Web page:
- THE MAGAZINE
Despite frustrations over slow steaming, omitted port calls, and a seeming state of constant change, shippers are far from abandoning ocean transport for such alternatives as air, relying instead on the robustness of their supply chains to carry the day.
While overall air and sea freight forwarding grew by 3.1 percent in 2012, a recent report by Transport Intelligence, a logistics research and consultancy firm, found the lump sum to be obscuring an increasing divergence between the two very distinct transport sectors.
According to Transport Intelligence (TI), all of the positive growth over the past year and more has occurred in the ocean freight sector, which grew by 11.5 percent to $63.2 billion in 2012. Meanwhile, air freight actually declined by 4.2 percent to $62.5 billion as a result of overcapacity, rising fuel prices and other operational costs.
This, TI said, led many shippers to opt for alternative methods for transporting their goods.
“If you want to talk in terms of black and white, I would say it’s still black and white,” says Dominik Tichelkamp, global head of ocean freight and executive board member of CEVA Logistics.
Offering anecdotal perspectives that echo the findings of the TI report, he adds “In the age-old debate over speed and cost, air freight is still so much more expensive than ocean freight that I can’t see a change in the paradigm.”
“At the end of the day, your business model allows you to charge your customers extra to cover the incremental cost of air freight or it doesn’t,” he says.
Still a Premium Buy
Tichelkamp comes to a conversation about ocean shipping versus air with an interesting perspective; before joining CEVA he had spent 15 years with Volkswagen. He spent most of his time at the German auto manufacturer overseeing the carmaker’s global air and ocean transportation planning and procurement.
“When you have global assembly operations like Volkswagen does, obviously, you use both air and ocean as transportation modes, but with very, very few exceptions, air was and is still considered premium transportation,” he says.
“Air might be used to ship a prototype, but other than those rare instances, you really tried to avoid it,” Tichelkamp continues. “It has always been like this and it will continue to be like this.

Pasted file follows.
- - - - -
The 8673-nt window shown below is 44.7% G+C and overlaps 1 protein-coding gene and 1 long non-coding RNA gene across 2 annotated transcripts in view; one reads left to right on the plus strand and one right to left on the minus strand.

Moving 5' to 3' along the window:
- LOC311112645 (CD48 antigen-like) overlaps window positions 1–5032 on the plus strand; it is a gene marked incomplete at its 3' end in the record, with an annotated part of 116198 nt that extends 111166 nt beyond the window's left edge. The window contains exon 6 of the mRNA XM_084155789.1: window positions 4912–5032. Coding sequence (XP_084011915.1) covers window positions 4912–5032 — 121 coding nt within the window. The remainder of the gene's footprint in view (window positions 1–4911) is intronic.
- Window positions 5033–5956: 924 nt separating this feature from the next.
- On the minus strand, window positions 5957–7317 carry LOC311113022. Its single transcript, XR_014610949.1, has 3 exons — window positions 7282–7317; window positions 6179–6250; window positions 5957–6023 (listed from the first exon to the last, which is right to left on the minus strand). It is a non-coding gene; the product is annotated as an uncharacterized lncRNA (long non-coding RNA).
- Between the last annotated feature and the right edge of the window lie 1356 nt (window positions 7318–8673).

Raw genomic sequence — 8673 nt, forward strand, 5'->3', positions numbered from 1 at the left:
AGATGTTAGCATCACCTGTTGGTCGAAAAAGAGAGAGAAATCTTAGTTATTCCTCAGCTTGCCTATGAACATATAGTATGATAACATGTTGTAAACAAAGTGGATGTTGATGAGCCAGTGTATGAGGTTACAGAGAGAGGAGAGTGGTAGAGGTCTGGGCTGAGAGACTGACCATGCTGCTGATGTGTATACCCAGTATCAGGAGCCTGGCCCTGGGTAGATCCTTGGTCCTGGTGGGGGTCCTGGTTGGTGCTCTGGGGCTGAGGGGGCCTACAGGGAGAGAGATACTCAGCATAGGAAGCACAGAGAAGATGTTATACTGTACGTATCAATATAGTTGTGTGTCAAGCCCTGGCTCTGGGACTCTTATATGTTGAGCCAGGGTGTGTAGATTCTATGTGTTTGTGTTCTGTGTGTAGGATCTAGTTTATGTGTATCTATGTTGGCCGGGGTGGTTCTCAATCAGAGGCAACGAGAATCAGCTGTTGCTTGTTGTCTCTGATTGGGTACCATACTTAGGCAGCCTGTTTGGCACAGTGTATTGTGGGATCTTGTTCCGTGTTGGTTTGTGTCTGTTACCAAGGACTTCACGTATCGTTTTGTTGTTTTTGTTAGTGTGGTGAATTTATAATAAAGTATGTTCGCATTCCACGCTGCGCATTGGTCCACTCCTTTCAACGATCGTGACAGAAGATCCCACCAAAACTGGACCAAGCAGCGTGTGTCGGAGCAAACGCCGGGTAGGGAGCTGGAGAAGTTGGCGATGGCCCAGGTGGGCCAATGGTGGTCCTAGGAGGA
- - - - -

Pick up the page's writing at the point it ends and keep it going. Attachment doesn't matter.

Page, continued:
“Now having said that, that doesn’t mean that in a bad year, my former employers wouldn’t have as much of €€150 million (about $200 million) worth of air freight expenditures, but it was never budgeted and the intention was to have the expenditures come in as a penalty that everyone would try to avoid.”
Of course, every global OEM will opt for air if some breakdown in the supply chain results in the need to fly in a critical part to a remote location to keep an assembly plant open, but those instances are fewer and farther between in 2013, Tichelkamp says.
“When I think back to the late 1990s, it really was a different time,” he explains. “Back then, if we were in such a situation, we would fly like hell to Mexico, for instance — not even knowing if the parts were sitting in the airport — because we’d become afraid, in the absence of useful intelligence, that the ocean-borne part would arrive in time.
“Today, it is industry standard that you have visibility and that you can track the shipment of your critical parts — so much so that big OEMs like Volkswagen, which have hundreds of assembly plants and tens of thousands of suppliers, monitor not only Tier 1 suppliers, but Tiers 2 and 3 suppliers as well.
“That change, I think, has greatly reduced the need for last-minute calls to air forwarders,” Tichelkamp says. “Visibility is there, transparency is there, and as a result, supply chain management systems are more stable and robust.
“Add the fact everybody is trying to to squeeze out costs, and I don’t see a fundamental change in shipping modality occurring,” he adds.
Little Measurable Shift
This state of affairs was confirmed on the ground by officials with the Port Authority of New York and New Jersey. Officials there said they too have not seen any discernible shift of cargo between ocean and air in response to capacity fluctuations, slow steaming or other variables.
“Notwithstanding [that], both John F. Kennedy International (JFK) and Newark Liberty International Airports continue to attract new international passenger flights from both new and existing markets on all continents,” says Evelyn Shapiro, a spokesperson for the authority.
“Since most planes used for international passenger flights are new wide-bodied aircraft with increased cargo carrying capacity, this has helped make our airports more attractive to the shipping community by offering competitive transportation options,” she points out. “We also have a high number of all-cargo aircraft operators offering services to key global markets, resulting in a sound mix of overall options to the shipping community.”